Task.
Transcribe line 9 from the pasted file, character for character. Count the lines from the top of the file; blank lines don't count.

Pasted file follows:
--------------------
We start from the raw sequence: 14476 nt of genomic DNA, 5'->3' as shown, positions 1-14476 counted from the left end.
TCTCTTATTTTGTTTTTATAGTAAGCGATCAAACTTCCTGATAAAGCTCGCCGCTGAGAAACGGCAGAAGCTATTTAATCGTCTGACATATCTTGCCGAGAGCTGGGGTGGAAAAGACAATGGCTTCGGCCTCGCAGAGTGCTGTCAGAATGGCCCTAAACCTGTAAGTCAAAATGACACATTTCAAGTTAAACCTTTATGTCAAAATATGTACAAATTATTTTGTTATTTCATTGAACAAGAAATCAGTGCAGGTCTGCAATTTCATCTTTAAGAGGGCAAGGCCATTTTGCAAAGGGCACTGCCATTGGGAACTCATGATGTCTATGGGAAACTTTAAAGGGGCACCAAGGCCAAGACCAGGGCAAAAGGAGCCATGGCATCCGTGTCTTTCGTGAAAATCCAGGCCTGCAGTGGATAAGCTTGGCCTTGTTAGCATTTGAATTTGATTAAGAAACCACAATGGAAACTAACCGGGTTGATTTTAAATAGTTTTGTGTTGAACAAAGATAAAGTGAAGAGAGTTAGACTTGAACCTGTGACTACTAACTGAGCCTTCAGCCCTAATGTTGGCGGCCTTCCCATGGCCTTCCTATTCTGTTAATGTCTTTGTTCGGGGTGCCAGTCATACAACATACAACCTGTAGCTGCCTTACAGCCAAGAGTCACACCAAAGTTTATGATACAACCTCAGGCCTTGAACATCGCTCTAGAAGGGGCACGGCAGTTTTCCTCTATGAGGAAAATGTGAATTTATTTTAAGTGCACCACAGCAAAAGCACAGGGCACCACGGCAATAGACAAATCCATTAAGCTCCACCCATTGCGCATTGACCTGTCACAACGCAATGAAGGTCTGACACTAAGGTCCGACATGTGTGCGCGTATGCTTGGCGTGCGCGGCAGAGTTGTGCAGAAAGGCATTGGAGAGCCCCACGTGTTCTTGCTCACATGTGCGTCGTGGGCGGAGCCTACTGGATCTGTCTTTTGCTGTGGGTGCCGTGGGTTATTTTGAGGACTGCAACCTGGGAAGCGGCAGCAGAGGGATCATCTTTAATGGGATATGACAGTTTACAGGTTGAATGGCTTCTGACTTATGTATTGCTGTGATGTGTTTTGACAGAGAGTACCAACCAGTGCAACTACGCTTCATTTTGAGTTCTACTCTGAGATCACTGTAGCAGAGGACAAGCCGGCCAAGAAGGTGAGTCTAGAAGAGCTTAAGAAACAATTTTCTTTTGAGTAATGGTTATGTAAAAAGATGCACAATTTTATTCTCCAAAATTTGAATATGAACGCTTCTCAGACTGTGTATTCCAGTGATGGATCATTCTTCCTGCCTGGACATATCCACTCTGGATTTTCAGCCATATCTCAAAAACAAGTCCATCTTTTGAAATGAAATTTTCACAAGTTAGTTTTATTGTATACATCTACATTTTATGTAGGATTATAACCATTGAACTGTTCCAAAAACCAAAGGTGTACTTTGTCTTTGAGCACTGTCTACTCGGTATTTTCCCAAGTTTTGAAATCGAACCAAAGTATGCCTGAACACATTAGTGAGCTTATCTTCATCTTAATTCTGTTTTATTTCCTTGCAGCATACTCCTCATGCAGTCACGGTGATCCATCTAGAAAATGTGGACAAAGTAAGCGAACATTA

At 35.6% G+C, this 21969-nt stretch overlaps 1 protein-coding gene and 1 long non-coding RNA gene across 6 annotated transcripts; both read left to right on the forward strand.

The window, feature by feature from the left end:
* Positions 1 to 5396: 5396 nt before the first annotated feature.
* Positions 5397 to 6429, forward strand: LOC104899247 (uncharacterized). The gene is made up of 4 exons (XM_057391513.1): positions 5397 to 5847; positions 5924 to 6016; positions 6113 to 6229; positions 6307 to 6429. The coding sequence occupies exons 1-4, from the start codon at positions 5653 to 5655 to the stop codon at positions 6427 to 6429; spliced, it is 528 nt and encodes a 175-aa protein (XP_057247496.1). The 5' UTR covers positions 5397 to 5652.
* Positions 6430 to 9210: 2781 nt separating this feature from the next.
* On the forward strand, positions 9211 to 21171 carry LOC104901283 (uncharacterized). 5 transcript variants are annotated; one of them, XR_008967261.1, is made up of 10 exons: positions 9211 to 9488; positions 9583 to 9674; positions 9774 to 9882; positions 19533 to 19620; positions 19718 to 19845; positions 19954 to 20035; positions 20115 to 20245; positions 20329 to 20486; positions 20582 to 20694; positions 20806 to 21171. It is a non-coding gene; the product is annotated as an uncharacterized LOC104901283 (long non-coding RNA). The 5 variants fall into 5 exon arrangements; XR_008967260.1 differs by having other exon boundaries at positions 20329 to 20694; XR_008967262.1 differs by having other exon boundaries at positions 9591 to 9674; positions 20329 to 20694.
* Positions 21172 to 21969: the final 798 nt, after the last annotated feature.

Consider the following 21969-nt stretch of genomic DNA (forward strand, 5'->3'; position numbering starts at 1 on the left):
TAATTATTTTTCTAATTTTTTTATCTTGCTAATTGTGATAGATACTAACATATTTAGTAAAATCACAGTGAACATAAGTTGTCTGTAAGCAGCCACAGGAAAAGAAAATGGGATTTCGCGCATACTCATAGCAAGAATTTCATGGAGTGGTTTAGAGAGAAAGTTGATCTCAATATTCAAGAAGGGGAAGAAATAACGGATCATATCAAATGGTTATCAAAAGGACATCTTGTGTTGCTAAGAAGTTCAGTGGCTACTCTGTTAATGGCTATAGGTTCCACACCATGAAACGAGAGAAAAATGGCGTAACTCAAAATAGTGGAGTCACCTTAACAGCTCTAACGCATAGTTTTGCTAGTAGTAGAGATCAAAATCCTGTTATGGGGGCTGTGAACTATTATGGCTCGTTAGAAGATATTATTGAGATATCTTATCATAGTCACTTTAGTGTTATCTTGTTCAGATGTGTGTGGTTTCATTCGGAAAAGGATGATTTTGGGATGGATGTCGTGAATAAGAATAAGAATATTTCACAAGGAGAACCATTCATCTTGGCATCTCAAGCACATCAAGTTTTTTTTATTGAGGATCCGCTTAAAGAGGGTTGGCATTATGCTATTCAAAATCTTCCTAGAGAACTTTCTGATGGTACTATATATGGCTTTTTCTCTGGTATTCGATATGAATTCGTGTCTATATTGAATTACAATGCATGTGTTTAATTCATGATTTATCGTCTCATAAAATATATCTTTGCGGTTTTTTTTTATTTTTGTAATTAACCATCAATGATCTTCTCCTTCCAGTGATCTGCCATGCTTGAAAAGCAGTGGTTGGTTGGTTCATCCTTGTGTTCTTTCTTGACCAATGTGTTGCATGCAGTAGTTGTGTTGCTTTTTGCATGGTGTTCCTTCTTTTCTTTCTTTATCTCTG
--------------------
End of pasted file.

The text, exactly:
* Positions 21172 to 21969: the final 798 nt, after the last annotated feature.